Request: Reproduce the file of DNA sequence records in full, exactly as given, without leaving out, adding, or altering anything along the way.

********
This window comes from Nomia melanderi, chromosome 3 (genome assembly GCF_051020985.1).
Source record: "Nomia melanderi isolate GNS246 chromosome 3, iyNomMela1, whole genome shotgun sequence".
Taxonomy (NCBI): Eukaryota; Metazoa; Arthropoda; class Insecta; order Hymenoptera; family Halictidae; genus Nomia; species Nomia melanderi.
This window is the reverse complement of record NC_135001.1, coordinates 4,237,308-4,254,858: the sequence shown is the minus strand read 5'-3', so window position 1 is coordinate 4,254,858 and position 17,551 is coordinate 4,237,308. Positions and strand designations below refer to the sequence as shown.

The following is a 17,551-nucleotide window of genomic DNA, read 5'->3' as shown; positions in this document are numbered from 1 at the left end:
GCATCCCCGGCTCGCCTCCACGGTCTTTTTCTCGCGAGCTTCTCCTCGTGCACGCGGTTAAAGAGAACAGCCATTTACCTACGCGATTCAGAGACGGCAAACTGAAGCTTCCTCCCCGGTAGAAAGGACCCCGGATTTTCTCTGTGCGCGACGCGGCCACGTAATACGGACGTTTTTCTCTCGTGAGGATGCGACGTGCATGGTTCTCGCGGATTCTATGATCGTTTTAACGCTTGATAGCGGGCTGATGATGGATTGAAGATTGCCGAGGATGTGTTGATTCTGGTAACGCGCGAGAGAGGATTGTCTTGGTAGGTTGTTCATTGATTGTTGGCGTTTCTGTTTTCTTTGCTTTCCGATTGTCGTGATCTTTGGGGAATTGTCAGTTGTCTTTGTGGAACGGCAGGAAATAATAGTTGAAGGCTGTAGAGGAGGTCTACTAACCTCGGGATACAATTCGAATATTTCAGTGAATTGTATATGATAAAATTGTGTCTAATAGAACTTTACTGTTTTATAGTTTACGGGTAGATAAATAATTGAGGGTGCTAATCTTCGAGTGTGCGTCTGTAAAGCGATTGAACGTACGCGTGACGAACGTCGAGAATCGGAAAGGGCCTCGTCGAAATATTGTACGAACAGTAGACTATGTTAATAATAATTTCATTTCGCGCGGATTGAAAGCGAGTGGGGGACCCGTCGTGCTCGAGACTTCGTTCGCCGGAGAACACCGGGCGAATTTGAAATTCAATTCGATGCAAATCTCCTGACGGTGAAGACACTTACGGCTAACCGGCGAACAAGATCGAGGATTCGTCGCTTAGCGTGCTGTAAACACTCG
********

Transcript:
This window comes from Nomia melanderi, chromosome 3 (genome assembly GCF_051020985.1).
Source record: "Nomia melanderi isolate GNS246 chromosome 3, iyNomMela1, whole genome shotgun sequence".
Taxonomy (NCBI): Eukaryota; Metazoa; Arthropoda; class Insecta; order Hymenoptera; family Halictidae; genus Nomia; species Nomia melanderi.
This window is the reverse complement of record NC_135001.1, coordinates 4,237,308-4,254,858: the sequence shown is the minus strand read 5'-3', so window position 1 is coordinate 4,254,858 and position 17,551 is coordinate 4,237,308. Positions and strand designations below refer to the sequence as shown.

The following is a 17,551-nucleotide window of genomic DNA, read 5'->3' as shown; positions in this document are numbered from 1 at the left end:
GCATCCCCGGCTCGCCTCCACGGTCTTTTTCTCGCGAGCTTCTCCTCGTGCACGCGGTTAAAGAGAACAGCCATTTACCTACGCGATTCAGAGACGGCAAACTGAAGCTTCCTCCCCGGTAGAAAGGACCCCGGATTTTCTCTGTGCGCGACGCGGCCACGTAATACGGACGTTTTTCTCTCGTGAGGATGCGACGTGCATGGTTCTCGCGGATTCTATGATCGTTTTAACGCTTGATAGCGGGCTGATGATGGATTGAAGATTGCCGAGGATGTGTTGATTCTGGTAACGCGCGAGAGAGGATTGTCTTGGTAGGTTGTTCATTGATTGTTGGCGTTTCTGTTTTCTTTGCTTTCCGATTGTCGTGATCTTTGGGGAATTGTCAGTTGTCTTTGTGGAACGGCAGGAAATAATAGTTGAAGGCTGTAGAGGAGGTCTACTAACCTCGGGATACAATTCGAATATTTCAGTGAATTGTATATGATAAAATTGTGTCTAATAGAACTTTACTGTTTTATAGTTTACGGGTAGATAAATAATTGAGGGTGCTAATCTTCGAGTGTGCGTCTGTAAAGCGATTGAACGTACGCGTGACGAACGTCGAGAATCGGAAAGGGCCTCGTCGAAATATTGTACGAACAGTAGACTATGTTAATAATAATTTCATTTCGCGCGGATTGAAAGCGAGTGGGGGACCCGTCGTGCTCGAGACTTCGTTCGCCGGAGAACACCGGGCGAATTTGAAATTCAATTCGATGCAAATCTCCTGACGGTGAAGACACTTACGGCTAACCGGCGAACAAGATCGAGGATTCGTCGCTTAGCGTGCTGTAAACACTCG